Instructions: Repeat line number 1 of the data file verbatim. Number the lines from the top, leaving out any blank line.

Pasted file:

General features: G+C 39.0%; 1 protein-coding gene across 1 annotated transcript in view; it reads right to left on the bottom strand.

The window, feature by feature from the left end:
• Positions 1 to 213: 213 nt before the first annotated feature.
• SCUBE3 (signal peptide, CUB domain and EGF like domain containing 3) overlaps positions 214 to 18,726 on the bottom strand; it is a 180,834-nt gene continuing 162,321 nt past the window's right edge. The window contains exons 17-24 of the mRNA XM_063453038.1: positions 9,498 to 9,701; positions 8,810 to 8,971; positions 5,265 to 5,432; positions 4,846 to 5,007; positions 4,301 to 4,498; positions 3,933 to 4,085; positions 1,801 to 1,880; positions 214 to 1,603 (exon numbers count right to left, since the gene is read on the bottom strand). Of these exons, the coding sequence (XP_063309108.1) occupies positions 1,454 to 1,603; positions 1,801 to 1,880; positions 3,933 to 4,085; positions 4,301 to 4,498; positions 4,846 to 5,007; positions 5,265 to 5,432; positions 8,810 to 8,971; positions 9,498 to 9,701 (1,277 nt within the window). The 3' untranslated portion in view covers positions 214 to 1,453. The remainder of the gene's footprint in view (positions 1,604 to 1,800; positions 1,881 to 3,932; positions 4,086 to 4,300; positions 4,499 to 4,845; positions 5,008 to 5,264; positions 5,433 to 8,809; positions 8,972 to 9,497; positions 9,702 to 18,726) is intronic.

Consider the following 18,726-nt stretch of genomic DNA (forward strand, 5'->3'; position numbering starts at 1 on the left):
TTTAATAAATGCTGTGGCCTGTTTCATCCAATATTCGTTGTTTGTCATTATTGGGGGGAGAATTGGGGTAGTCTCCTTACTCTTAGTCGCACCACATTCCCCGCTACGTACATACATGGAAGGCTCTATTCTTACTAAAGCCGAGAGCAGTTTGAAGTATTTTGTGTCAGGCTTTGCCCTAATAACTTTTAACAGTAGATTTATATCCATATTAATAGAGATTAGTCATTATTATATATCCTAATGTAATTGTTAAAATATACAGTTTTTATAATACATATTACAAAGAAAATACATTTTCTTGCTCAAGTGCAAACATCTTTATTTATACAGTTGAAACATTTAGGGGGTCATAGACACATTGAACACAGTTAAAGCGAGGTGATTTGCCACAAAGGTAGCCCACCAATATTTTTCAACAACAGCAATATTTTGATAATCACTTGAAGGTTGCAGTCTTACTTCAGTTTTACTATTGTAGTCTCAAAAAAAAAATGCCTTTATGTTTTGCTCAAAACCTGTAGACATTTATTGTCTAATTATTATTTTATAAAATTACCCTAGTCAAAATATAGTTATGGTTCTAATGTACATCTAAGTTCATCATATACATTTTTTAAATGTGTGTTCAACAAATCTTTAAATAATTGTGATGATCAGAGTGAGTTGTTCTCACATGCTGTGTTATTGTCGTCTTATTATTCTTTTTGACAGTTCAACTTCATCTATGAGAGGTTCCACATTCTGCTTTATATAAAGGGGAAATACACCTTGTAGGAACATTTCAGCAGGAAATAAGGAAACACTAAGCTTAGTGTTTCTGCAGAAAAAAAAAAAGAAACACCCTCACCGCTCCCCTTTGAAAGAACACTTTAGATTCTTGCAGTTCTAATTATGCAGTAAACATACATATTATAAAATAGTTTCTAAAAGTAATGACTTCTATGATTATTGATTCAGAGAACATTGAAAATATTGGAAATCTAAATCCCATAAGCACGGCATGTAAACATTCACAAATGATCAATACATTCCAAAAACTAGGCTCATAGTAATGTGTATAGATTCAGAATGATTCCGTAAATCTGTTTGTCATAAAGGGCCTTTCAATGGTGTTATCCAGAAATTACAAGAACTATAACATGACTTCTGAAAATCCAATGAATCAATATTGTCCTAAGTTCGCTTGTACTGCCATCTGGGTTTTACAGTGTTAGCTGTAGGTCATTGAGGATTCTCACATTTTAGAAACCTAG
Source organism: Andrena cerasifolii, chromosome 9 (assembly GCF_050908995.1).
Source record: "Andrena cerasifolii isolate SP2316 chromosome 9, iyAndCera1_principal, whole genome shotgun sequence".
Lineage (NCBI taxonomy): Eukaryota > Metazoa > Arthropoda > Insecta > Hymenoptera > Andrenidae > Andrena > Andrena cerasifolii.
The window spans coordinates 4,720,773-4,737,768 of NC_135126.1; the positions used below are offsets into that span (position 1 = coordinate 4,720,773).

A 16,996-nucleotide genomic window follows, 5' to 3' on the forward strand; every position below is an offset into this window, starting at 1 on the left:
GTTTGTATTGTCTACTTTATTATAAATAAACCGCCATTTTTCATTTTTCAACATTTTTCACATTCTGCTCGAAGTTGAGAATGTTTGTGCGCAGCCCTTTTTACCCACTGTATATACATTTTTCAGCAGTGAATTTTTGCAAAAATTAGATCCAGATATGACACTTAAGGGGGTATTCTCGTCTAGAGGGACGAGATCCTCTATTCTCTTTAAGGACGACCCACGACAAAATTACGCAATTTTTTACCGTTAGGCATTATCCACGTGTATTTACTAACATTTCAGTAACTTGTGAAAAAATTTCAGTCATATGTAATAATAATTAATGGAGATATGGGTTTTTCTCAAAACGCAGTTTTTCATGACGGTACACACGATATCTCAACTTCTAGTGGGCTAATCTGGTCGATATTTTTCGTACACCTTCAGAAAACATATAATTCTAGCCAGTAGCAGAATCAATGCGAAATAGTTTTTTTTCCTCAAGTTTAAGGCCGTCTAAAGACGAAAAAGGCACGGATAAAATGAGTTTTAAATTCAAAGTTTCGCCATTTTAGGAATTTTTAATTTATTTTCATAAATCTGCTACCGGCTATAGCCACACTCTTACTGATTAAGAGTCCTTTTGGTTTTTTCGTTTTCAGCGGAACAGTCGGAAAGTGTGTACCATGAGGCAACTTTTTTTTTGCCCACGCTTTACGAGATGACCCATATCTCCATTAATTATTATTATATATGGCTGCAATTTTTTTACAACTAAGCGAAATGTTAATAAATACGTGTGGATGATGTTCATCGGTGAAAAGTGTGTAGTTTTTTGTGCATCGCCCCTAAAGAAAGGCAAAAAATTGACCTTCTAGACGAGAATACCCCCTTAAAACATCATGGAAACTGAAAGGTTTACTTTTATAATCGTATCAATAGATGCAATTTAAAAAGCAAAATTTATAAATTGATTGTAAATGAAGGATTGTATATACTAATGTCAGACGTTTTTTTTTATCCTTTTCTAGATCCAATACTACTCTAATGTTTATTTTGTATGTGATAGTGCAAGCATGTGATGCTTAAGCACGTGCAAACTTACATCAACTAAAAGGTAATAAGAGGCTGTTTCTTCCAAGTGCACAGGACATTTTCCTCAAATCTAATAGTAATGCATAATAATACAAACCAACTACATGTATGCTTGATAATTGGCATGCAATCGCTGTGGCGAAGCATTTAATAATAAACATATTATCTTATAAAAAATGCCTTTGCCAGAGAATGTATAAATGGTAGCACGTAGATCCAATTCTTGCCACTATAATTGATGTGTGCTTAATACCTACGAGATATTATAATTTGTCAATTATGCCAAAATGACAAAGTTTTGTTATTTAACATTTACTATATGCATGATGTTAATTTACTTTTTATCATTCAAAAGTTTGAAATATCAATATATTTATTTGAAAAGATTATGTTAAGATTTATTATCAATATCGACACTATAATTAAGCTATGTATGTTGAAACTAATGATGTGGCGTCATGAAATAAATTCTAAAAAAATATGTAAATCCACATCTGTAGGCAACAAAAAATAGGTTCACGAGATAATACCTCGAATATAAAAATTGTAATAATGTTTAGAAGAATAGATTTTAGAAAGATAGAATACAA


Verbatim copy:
General features: G+C 39.0%; 1 protein-coding gene across 1 annotated transcript in view; it reads right to left on the bottom strand.